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Liew’s The Art of Charlie Chan Hock Chye deftly intersperses the history of Singapore with the history of the comic medium. – Pictures courtesy of Sonny LiewLiew’s The Art of Charlie Chan Hock Chye deftly intersperses the history of Singapore with the history of the comic medium. – Pictures courtesy of Sonny LiewKUALA LUMPUR, May 1 — The late Lee Kuan Yew, long considered the father of Singapore, has always been an impressive figure. There are calls now by Singaporeans to commemorate the founder of the island nation by renaming Changi Airport or incorporating his visage into the national currency.

Perhaps the least expected homage to Lee Kuan Yew would be having him appear in a comic book, but that’s exactly what Malaysian-born, Eisner-nominated comic artist and illustrator Sonny Liew has done.

Part graphic novel and part narrative essay, Liew’s The Art of Charlie Chan Hock Chye is a reflection on the past half century of Singapore through the eyes of a local comic writer and artist. Naturally, the formidable founder of Singapore makes an appearance in the book, which combines a history of Singaporean comic creators with the history of Singapore.

Sonny Liew is a Malaysian-born, Eisner-nominated comic artist and illustrator whose work includes titles for DC Vertigo, Marvel, and DisneySonny Liew is a Malaysian-born, Eisner-nominated comic artist and illustrator whose work includes titles for DC Vertigo, Marvel, and DisneyThe Art of Charlie Chan Hock Chye, published by Epigram Books, will be officially launched tomorrow (May 2, 2015) at Kinokuniya Bookstores KLCC. Umapagan Ampikaipakan, programme director of the Cooler Lumpur Festival, will be on hand to chat with Liew on how he deftly comments on Lee Kuan Yew’s legacy using comics as his storytelling device.

We catch up with Liew ahead of his book launch to get a preview of what’s to come:

What does The Art of Charlie Chan Hock Chye mean to you, as its creator, now that it's completed and out in the world?

It’s been the kind of book where there’s always one more thing to tweak or fix, and there are still things I would want to improve for the international editions from Pantheon Books due out next year. Most of it involves technical issues that I overlooked such as the CMYK formula for the black colours used in the book.

These things that probably don’t get noticed much but I can’t help but nit-pick over when I’ve already put so much into a project. But I am definitely relieved the book is finally out in Singapore and Malaysia!

Given Lee Kuan Yew's recent death, has the book taken a deeper meaning or relevance?

I think reflections on his impact on the country have always been part of the book, as were considerations about his age and health. It was extraordinary to see the outpouring of public mourning, but at the same time maybe it was only to be expected.

The Art of Charlie Chan Hock Chye will be launched at Kinokuniya KLCC on Saturday, May 2The Art of Charlie Chan Hock Chye will be launched at Kinokuniya KLCC on Saturday, May 2For me, there was a curious thing going on – the loss felt maybe not just for the man, but also for what he represented as one of our last tangible links to Singapore’s early history. But maybe it was a loss so keenly felt precisely because so much of the nation’s landscape has been erased through the kind of modernization policies Lee himself put into place.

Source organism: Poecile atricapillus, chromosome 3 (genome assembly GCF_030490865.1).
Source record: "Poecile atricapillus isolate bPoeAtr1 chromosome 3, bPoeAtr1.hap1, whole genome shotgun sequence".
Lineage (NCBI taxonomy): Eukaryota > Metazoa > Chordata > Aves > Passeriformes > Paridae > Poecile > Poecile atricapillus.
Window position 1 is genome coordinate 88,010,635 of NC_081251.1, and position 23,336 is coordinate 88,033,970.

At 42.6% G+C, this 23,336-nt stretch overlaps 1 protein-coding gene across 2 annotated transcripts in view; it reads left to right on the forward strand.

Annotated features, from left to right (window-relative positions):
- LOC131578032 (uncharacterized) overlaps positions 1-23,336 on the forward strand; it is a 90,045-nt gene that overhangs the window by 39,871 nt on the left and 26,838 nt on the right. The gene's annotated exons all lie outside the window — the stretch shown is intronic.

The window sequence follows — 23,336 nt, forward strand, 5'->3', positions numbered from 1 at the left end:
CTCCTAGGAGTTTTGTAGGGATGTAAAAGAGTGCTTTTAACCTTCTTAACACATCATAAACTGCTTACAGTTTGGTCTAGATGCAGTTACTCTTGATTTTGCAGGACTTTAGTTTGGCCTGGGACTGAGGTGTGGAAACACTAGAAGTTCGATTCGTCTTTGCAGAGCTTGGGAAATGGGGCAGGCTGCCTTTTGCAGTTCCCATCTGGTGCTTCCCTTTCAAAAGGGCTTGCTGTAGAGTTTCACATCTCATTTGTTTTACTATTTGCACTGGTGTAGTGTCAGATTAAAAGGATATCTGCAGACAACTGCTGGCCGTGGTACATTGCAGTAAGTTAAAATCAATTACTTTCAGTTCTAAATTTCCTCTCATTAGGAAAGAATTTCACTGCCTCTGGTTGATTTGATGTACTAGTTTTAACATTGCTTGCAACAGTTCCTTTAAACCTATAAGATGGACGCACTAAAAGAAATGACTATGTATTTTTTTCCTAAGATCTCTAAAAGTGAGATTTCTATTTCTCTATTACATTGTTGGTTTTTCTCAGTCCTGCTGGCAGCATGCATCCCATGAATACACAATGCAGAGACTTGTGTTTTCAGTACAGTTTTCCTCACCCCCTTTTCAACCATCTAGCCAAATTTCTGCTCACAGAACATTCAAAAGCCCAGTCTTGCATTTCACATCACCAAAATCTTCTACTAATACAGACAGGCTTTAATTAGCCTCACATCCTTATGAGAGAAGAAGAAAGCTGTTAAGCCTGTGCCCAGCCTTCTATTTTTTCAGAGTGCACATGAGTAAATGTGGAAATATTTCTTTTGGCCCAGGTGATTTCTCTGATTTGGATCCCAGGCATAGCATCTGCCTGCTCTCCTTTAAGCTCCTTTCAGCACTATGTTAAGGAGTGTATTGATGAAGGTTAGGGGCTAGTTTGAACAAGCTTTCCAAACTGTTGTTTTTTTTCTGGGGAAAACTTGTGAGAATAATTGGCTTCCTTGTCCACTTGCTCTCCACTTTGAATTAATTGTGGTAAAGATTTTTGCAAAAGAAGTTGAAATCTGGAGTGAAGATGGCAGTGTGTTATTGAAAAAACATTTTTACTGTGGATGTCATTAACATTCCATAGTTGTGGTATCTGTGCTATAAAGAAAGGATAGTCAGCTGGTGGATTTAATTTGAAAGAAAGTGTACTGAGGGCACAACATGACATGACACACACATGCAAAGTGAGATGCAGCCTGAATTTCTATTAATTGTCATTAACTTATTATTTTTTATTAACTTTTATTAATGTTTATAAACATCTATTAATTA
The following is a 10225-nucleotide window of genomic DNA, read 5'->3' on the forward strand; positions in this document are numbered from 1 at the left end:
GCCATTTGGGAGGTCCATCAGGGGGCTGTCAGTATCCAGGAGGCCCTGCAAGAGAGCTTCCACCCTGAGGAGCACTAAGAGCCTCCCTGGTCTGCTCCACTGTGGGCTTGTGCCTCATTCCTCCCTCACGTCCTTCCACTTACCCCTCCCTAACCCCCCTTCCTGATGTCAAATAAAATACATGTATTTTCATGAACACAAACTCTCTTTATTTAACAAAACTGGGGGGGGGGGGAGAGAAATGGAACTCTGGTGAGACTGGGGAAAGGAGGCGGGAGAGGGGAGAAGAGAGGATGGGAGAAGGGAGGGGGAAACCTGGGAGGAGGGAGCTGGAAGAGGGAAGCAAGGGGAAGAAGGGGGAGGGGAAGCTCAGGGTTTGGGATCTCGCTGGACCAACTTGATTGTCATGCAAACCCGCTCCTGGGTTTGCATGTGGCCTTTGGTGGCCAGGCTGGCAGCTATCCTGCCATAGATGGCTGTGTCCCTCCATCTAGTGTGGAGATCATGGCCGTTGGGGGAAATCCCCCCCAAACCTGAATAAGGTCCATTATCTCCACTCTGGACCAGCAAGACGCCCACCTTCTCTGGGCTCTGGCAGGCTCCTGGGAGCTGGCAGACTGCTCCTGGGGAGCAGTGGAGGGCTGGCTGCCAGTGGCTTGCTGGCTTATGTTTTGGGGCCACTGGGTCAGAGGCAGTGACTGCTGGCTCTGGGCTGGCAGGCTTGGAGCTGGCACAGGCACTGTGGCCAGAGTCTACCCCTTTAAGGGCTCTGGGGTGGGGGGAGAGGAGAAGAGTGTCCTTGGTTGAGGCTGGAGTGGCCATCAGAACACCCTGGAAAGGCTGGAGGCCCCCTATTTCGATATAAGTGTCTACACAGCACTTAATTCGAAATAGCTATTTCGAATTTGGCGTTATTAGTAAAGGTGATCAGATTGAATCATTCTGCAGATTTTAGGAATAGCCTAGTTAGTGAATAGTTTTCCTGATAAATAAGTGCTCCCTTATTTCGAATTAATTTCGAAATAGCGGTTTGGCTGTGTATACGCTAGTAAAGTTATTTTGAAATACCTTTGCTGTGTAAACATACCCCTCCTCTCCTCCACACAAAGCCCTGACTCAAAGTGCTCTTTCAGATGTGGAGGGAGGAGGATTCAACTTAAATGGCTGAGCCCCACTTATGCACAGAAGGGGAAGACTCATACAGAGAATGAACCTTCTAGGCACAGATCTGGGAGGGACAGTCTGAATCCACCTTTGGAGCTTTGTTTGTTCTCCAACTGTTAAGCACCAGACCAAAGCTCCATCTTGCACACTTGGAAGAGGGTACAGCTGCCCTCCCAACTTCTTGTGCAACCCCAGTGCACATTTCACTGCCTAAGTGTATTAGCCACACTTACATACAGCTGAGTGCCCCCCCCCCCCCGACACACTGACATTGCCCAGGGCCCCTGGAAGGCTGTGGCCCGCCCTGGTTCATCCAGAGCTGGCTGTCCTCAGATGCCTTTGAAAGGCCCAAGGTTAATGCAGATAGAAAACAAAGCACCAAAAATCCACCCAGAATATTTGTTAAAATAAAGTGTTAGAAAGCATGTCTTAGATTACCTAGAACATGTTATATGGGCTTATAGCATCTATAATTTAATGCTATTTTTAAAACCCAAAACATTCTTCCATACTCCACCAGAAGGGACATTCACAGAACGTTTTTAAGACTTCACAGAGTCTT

What will you and Umapagan cover, in conversation, at the Kinokuniya book launch?

Umapagan and I are both big fans of anything comic-related so we’ll likely talk about comics, Batman vs. Superman, and the Avengers. There are the more political topics as well, issues about the histories of Singapore and Malaysia, and the way that comics can play a part in our understanding of them.

Congratulations on your recent Eisner nomination in the Best Publication for Teens category for The Shadow Hero, which you illustrated and Gene Luen Yang wrote. What are the differences between collaborating with another creator vs. being the sole creator?

It’s a different sort of challenge as it involves a little less work in terms of worrying about story structures and text. However, it also doubles the pressure when it comes to trying to do justice to another creator’s vision.

The comic artist Charlie Chan Hock Chye ponders on the Malaya-Singapore merger in Liew’s book (left). Liew’s introduction to Ah Huat’s Robot: Awakenings, Chan’s first published work in 1955 (right)The comic artist Charlie Chan Hock Chye ponders on the Malaya-Singapore merger in Liew’s book (left). Liew’s introduction to Ah Huat’s Robot: Awakenings, Chan’s first published work in 1955 (right)I do feel more fully engaged working on my own stories, but collaborations are also a chance to learn more about the medium, especially with someone like Paul Levitz and his deep well of experience.

Singapore-based Liew’s past work includes the Xeric-awarded Malinky Robot as well as titles for DC Vertigo, Marvel, First Second Books, and Disney. His next comic will be Dr Fate with writer Paul Levitz (formerly the publisher and president of DC Comics). To learn more about Sonny Liew and his work, visit http://sonnyliew.wordpress.com.

Book Launch: The Art of Charlie Chan Hock Chye

Sonny Liew in Conversation with Umapagan Ampikaipakan

Date: Saturday, 2 May 2015

Time: 2-3pm

Venue: Kinokuniya Bookstores KLCC

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